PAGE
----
Initially ON FOX: A Texas health care provider dubbed a “professional medical terrorist” just after he was allegedly caught tampering with IV luggage suggests he deserves bail for the reason that he shot his neighbor’s pet dog for barking incessantly, not in retaliation for her encouraging his ex-girlfriend leave him.
Dr. Raynaldo Rivera Ortiz Jr., 59, has been held without the need of bond because his arrest past September on charges he injected coronary heart-halting poison into IV luggage at his former professional medical clinic that led to the dying of fellow physician Melanie Kaspar and induced cardiac emergencies in 11 other clients.
Federal prosecutors say the anesthesiologist fully commited the surprising crimes at Baylor Scott and White Surgicare North Dallas in retaliation for a healthcare misconduct probe.
A decide requested Ortiz’s detention following prosecutors argued that he’s a threat to the group by citing, in aspect, a 2015 incident in which he shot his neighbor’s puppy in retaliation for the woman supporting his then-girlfriend receive a restraining order versus him just after a domestic violence incident.
DALLAS Health practitioner DUBBED ‘MEDICAL TERRORIST’ Following CAUGHT TAMPERING WITH IV Bags
In the most up-to-date movement for bail, Ortiz’s protection law firm supplied another possible motive for the capturing: “a longstanding stress with the dog’s noise.”
A witness testified at the 2015 animal cruelty demo that Ortiz, annoyed by the continuous barking, had threatened to shoot the neighbor’s doggy “hundreds of situations,” court docket information demonstrate.
Since the taking pictures was not in retaliation for supporting his ex, and the criminal offense “did not contain a human victim,” the federal government hadn’t demonstrated that Ortiz is a danger to general public security, the defense argued.
In addition, the poisoning case from Ortiz is weak, the defense additional.
“At most, the governing administration has developed proof of suspicious coincidences,” wrote assistant federal community defender John Nicholson. “The pounds of the evidence does not demand from customers detention.”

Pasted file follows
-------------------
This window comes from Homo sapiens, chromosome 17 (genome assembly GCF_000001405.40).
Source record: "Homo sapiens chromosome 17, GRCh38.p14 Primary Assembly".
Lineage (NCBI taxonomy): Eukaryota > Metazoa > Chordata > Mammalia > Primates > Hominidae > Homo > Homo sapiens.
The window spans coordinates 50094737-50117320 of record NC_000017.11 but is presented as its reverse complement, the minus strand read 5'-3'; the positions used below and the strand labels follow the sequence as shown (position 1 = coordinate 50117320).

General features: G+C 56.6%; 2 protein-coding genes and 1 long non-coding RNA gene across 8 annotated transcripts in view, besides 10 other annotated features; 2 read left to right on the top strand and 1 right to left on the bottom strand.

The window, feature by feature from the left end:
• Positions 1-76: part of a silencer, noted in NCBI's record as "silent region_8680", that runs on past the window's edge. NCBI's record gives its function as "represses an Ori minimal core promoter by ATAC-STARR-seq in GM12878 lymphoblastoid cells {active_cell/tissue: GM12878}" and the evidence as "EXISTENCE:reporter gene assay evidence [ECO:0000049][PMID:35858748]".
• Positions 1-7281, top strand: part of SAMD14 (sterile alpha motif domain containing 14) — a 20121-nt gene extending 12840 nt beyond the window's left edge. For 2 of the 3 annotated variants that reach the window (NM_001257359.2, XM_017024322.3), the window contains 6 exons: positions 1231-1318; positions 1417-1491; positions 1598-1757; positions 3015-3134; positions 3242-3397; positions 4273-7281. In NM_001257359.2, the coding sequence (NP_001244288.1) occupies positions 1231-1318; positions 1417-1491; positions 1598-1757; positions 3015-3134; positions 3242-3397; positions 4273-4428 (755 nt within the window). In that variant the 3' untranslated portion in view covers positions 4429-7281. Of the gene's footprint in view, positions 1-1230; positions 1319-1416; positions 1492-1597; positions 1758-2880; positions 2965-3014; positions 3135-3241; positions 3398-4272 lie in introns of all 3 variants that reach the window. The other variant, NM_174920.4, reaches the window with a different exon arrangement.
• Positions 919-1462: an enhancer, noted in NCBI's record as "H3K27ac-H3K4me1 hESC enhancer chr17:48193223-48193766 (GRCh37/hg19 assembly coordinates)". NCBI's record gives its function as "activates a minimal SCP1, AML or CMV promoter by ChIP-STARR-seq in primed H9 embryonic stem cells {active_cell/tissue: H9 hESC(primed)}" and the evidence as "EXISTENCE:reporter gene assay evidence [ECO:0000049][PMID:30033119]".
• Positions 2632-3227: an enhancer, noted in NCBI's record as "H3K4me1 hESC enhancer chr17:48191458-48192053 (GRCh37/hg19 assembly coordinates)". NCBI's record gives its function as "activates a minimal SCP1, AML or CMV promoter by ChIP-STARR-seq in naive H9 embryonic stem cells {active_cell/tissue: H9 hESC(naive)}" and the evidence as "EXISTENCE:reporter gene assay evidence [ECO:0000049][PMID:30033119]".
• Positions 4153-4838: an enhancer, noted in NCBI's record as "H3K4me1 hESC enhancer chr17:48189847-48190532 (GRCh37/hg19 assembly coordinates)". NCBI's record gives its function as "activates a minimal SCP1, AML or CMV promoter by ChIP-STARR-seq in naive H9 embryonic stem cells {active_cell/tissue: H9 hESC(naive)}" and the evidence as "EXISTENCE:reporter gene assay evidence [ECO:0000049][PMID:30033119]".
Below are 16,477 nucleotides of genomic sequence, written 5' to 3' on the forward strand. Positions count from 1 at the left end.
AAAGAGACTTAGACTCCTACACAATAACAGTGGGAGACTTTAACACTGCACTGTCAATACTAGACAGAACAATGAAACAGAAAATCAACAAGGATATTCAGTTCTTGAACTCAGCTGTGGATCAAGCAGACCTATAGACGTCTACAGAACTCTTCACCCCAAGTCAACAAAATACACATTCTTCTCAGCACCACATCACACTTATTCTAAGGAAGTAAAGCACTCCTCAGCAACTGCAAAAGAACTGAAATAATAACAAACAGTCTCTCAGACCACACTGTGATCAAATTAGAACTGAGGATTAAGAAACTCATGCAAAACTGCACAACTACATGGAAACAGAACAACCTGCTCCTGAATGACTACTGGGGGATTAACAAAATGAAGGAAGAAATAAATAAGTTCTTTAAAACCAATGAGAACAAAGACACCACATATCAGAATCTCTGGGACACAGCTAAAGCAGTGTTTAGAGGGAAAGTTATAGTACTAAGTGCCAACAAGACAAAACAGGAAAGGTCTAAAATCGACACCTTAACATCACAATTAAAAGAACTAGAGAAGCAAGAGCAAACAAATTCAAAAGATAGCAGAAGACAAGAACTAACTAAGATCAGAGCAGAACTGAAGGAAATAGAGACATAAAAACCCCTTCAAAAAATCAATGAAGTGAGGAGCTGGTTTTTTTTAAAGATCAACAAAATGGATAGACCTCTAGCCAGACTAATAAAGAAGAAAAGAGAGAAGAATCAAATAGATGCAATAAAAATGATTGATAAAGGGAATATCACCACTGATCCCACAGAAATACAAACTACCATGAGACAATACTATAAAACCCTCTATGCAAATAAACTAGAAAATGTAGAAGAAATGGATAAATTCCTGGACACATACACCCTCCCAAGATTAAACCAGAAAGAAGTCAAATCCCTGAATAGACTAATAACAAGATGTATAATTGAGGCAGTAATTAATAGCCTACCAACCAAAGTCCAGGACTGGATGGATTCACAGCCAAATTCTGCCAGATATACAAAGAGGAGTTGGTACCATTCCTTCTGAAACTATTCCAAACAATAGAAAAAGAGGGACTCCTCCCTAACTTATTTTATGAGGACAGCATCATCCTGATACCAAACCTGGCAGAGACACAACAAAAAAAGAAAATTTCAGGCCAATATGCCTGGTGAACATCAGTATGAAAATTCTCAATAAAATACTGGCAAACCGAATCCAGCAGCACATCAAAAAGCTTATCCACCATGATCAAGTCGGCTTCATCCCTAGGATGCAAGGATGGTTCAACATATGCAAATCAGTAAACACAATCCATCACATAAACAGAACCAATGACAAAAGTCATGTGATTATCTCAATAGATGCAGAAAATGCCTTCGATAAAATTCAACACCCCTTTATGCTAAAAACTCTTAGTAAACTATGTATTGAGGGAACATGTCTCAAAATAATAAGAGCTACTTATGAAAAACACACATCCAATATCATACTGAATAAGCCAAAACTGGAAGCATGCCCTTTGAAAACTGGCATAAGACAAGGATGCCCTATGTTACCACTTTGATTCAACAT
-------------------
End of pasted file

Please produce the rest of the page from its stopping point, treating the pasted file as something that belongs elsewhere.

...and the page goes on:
Prosecutor John de la Garza countered in a reply motion that the evidence in opposition to Ortiz is overpowering and that “taking pictures a person’s pet definitely victimizes the proprietor of the injured animal.”
TEXAS Medical doctor ARRESTED IN Link TO CONTAMINATED IV Baggage THAT KILLED Doctor
Ortiz was sentenced in 2016 to 29 days in jail in for firing a pellet gun into the dog’s upper body.
De la Garza dismissed the defense’s attempt to downplay the proof in the poisoning scenario as disingenuous.
“Ortiz was caught red-handed on online video” inserting contaminated IV baggage in the facility’s heaters minutes in advance of clients expert severe clinical emergencies, the motion suggests.
Ortiz is an “amazing threat to the community” with a troubled personal and specialist heritage whose plan “evidences remarkably depraved criminal creativeness,” de la Garza wrote.
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Main District Judge David Godbey denied Ortiz’s motion for release and established a demo date of Sept. 11 in U.S. District Court docket for the Northern District of Texas.
Ortiz is charged with five counts each of tampering with a customer product or service and adulteration of a drug. If convicted, he faces up to existence in jail or even the death penalty.